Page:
our man in Europe. Texas was so poor we
could only afford one person to go to Europe
to represent Texas in all capitals, and we
rarely paid him. He was recalled to service by
Sam Houston to represent the new Republic
of Texas in Europe. Houston had chosen well
since Smith knew Paris well. And Smith
spoke fluent French. (In 1881, Smith gave the
commencement address at the Texas Medical
College and Hospital in Galveston and, for
the hell of it, spoke completely in Latin. Nobody
had the foggiest idea what he was talking
He had a plantation here in Harris County. He
was out walking one night and was bitten on
the foot by a rattlesnake, for which he refused
treatment. He simply sat there in his home
and kept a minute by minute diary of the bite
and its effects. He nearly died. Smith never
married but seemed to have a great number of
affairs, and did have what he called "a child
of passion" while teaching school in North
He also knew London from his student days so
when he was dispatched by President Houston
to represent Texas, he immediately fit in with
his working community of London and Paris.
He needed all the advantages he could get to
do this job. He shortly got into the social and
political whirl in these cities, attended a review
of the troops at Buckingham Palace and
noted that the Duke of Wellington reminded
him of Sam Houston.
He also learned some bad news. He wrote:
"Texas has numerous active enemies here.
Everything American is here regarded with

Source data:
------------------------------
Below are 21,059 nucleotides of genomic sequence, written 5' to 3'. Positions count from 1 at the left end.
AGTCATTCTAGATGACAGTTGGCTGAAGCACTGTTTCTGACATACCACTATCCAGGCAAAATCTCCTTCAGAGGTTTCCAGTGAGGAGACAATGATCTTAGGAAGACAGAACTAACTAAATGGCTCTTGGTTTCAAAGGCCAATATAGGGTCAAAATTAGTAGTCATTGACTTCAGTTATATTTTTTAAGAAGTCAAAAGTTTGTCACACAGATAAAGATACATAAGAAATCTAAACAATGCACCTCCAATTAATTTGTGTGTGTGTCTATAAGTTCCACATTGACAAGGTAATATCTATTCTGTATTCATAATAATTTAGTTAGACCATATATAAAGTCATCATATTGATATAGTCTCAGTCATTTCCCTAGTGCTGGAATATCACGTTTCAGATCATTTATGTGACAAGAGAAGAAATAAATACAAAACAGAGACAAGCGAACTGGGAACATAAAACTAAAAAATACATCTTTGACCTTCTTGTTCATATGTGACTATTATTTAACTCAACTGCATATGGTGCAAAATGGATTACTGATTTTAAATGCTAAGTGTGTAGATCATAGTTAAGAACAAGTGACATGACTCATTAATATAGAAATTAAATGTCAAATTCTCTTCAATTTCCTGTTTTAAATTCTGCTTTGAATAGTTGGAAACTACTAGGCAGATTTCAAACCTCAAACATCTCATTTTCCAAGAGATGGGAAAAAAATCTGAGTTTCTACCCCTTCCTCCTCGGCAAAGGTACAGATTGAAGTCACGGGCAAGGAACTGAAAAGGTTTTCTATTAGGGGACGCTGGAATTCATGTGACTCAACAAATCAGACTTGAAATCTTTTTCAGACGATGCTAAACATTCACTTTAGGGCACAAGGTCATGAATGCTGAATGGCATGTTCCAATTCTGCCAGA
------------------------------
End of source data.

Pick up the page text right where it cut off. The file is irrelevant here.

He got an appointment with the British Foreign
Secretary, Lord Aberdeen, and brought
up the fact that Britain was building two war
ships in its naval yards for Mexico, obviously
to be used against his fellow Texans. Aberdeen
replied that Texas was free to order warships,
too. Eventually, the two ships went to
Mexico, there to be commanded by British
officers who had resigned their commissions in
the Royal Navy to fight in Mexico. In May of
1843 both ships took on the Texas Navy, both
were badly mauled and taken out of service.
Smith had a hard time getting any respect for
the new Republic, and kept getting put off by
the foreign secretary. On June 23 he wrote,
"No reply from Lord Aberdeen. The conduct
of England towards Texas is very ungracious.
To be remembered."
SPRING 86 * HERITAGE
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Texas Historical Foundation. Heritage, Volume 3, Number 4, Spring 1986, periodical, March 1, 1986; Austin, Texas. (texashistory.unt.edu/ark:/67531/metapth45441/m1/20/: accessed December 13, 2017), University of North Texas Libraries, The Portal to Texas History, texashistory.unt.edu; crediting Texas Historical Foundation.